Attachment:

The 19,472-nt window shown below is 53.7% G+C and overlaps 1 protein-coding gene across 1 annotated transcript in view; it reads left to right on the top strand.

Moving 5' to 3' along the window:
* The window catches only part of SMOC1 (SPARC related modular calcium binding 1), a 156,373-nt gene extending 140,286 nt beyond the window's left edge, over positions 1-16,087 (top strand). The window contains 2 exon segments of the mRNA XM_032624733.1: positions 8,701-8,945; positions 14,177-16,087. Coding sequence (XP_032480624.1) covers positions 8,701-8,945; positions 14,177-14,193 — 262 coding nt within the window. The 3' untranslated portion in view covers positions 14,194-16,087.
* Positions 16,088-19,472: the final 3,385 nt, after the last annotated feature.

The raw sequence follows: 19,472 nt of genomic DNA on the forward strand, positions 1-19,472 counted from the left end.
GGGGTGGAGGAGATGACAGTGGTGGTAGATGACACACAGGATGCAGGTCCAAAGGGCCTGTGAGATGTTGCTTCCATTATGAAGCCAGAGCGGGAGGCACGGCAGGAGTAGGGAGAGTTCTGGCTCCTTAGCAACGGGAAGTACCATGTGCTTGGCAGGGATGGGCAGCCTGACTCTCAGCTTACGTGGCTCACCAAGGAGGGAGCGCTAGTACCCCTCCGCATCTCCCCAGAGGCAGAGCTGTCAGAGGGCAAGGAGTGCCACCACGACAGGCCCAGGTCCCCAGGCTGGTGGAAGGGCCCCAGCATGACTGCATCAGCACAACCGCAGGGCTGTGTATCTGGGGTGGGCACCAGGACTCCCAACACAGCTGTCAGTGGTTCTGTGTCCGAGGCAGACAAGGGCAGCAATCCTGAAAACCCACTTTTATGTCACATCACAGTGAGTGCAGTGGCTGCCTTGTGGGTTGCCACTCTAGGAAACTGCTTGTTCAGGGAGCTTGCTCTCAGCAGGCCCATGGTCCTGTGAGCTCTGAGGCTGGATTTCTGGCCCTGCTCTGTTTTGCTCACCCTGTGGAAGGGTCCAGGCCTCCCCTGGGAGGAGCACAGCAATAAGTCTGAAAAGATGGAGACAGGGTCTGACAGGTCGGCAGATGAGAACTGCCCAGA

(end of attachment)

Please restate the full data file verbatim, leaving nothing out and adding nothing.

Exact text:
The 19,472-nt window shown below is 53.7% G+C and overlaps 1 protein-coding gene across 1 annotated transcript in view; it reads left to right on the top strand.

Moving 5' to 3' along the window:
* The window catches only part of SMOC1 (SPARC related modular calcium binding 1), a 156,373-nt gene extending 140,286 nt beyond the window's left edge, over positions 1-16,087 (top strand). The window contains 2 exon segments of the mRNA XM_032624733.1: positions 8,701-8,945; positions 14,177-16,087. Coding sequence (XP_032480624.1) covers positions 8,701-8,945; positions 14,177-14,193 — 262 coding nt within the window. The 3' untranslated portion in view covers positions 14,194-16,087.
* Positions 16,088-19,472: the final 3,385 nt, after the last annotated feature.

The raw sequence follows: 19,472 nt of genomic DNA on the forward strand, positions 1-19,472 counted from the left end.
GGGGTGGAGGAGATGACAGTGGTGGTAGATGACACACAGGATGCAGGTCCAAAGGGCCTGTGAGATGTTGCTTCCATTATGAAGCCAGAGCGGGAGGCACGGCAGGAGTAGGGAGAGTTCTGGCTCCTTAGCAACGGGAAGTACCATGTGCTTGGCAGGGATGGGCAGCCTGACTCTCAGCTTACGTGGCTCACCAAGGAGGGAGCGCTAGTACCCCTCCGCATCTCCCCAGAGGCAGAGCTGTCAGAGGGCAAGGAGTGCCACCACGACAGGCCCAGGTCCCCAGGCTGGTGGAAGGGCCCCAGCATGACTGCATCAGCACAACCGCAGGGCTGTGTATCTGGGGTGGGCACCAGGACTCCCAACACAGCTGTCAGTGGTTCTGTGTCCGAGGCAGACAAGGGCAGCAATCCTGAAAACCCACTTTTATGTCACATCACAGTGAGTGCAGTGGCTGCCTTGTGGGTTGCCACTCTAGGAAACTGCTTGTTCAGGGAGCTTGCTCTCAGCAGGCCCATGGTCCTGTGAGCTCTGAGGCTGGATTTCTGGCCCTGCTCTGTTTTGCTCACCCTGTGGAAGGGTCCAGGCCTCCCCTGGGAGGAGCACAGCAATAAGTCTGAAAAGATGGAGACAGGGTCTGACAGGTCGGCAGATGAGAACTGCCCAGA